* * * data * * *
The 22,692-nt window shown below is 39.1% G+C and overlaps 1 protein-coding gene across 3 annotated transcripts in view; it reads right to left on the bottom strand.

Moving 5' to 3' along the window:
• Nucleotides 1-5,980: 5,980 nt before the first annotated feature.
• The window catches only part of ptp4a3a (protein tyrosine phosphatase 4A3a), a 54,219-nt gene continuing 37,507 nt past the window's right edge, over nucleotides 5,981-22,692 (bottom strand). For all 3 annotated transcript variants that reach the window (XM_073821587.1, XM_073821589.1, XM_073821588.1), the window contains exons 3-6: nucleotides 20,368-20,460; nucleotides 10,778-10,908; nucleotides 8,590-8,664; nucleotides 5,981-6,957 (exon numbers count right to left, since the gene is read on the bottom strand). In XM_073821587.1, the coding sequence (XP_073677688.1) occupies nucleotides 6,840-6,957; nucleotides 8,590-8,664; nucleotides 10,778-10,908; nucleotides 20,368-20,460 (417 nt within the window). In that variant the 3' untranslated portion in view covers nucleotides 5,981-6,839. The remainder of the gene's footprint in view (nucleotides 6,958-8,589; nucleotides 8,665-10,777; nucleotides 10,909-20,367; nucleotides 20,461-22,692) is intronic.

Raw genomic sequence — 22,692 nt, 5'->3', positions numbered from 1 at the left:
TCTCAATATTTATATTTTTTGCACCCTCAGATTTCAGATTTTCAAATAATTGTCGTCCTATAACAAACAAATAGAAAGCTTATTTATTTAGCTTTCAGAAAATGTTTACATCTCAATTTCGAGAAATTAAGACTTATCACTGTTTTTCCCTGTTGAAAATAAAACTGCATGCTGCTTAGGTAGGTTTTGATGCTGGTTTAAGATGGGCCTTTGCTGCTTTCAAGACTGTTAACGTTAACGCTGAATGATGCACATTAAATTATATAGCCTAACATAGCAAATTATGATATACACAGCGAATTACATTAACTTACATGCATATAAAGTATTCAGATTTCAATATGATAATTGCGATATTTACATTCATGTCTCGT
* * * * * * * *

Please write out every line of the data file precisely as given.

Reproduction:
The 22,692-nt window shown below is 39.1% G+C and overlaps 1 protein-coding gene across 3 annotated transcripts in view; it reads right to left on the bottom strand.

Moving 5' to 3' along the window:
• Nucleotides 1-5,980: 5,980 nt before the first annotated feature.
• The window catches only part of ptp4a3a (protein tyrosine phosphatase 4A3a), a 54,219-nt gene continuing 37,507 nt past the window's right edge, over nucleotides 5,981-22,692 (bottom strand). For all 3 annotated transcript variants that reach the window (XM_073821587.1, XM_073821589.1, XM_073821588.1), the window contains exons 3-6: nucleotides 20,368-20,460; nucleotides 10,778-10,908; nucleotides 8,590-8,664; nucleotides 5,981-6,957 (exon numbers count right to left, since the gene is read on the bottom strand). In XM_073821587.1, the coding sequence (XP_073677688.1) occupies nucleotides 6,840-6,957; nucleotides 8,590-8,664; nucleotides 10,778-10,908; nucleotides 20,368-20,460 (417 nt within the window). In that variant the 3' untranslated portion in view covers nucleotides 5,981-6,839. The remainder of the gene's footprint in view (nucleotides 6,958-8,589; nucleotides 8,665-10,777; nucleotides 10,909-20,367; nucleotides 20,461-22,692) is intronic.

Raw genomic sequence — 22,692 nt, 5'->3', positions numbered from 1 at the left:
TCTCAATATTTATATTTTTTGCACCCTCAGATTTCAGATTTTCAAATAATTGTCGTCCTATAACAAACAAATAGAAAGCTTATTTATTTAGCTTTCAGAAAATGTTTACATCTCAATTTCGAGAAATTAAGACTTATCACTGTTTTTCCCTGTTGAAAATAAAACTGCATGCTGCTTAGGTAGGTTTTGATGCTGGTTTAAGATGGGCCTTTGCTGCTTTCAAGACTGTTAACGTTAACGCTGAATGATGCACATTAAATTATATAGCCTAACATAGCAAATTATGATATACACAGCGAATTACATTAACTTACATGCATATAAAGTATTCAGATTTCAATATGATAATTGCGATATTTACATTCATGTCTCGT